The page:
In the eight chapters that comprise Corton’s book, fog emerges as an active, even murderous protagonist in the city, enticing, disorienting, and even poisoning those caught in its grip. Descending suddenly and often lingering for days, fogs would periodically cast London in an inescapable cloud of chill and gloom.
Meg Dobbins received her Ph.D. December 2015 from Washington University in St. Louis, where she specialized in 19th-century British literature and gender studies with a particular emphasis on economic history. Her dissertation was titled Queer Accounts: Victorian Literature and Economic Deviance. The second chapter of that project, “Jane Eyre’s Purse: Women’s Queer Economic Desire,” is forthcoming as an article in Victorian Literature and Culture. In recent years, she has presented research at the American Comparative Literature Association, the British Women Writers Conference, the Interdisciplinary Nineteenth-Century Association, and the North American Victorian Studies Association.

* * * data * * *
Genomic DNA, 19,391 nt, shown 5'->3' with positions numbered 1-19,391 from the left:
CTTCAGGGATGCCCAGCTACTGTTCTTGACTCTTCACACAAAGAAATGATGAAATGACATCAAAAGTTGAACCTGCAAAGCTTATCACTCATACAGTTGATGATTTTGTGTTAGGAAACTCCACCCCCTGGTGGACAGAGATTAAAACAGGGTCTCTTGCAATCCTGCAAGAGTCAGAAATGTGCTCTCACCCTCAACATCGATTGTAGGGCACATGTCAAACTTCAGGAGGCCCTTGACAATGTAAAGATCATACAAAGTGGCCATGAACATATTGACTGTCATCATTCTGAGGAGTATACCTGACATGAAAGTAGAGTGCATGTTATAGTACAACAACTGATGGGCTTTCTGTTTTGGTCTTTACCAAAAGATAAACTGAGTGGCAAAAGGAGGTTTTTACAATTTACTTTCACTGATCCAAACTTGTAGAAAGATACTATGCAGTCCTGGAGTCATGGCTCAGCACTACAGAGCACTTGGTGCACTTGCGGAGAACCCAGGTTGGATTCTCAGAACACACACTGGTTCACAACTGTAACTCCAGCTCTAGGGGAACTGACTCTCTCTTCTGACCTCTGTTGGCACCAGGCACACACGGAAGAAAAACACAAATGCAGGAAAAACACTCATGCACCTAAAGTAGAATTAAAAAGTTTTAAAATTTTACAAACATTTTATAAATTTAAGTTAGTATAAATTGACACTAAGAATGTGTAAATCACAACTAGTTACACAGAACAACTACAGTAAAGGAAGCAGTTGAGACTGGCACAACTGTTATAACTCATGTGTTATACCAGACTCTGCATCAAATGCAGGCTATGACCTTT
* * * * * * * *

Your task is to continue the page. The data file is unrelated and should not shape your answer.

Posts by Meg Dobbins
The first woman to paint the official portrait of a U.S. president, Greta Kempton also painted Cabinet officials, governors, senators, the head of the Atomic Energy Commission, two Postmasters General, a Supreme Court justice, several university presidents, and a Cardinal of the Roman Catholic Church. But what would have happened if she had painted a self-portrait?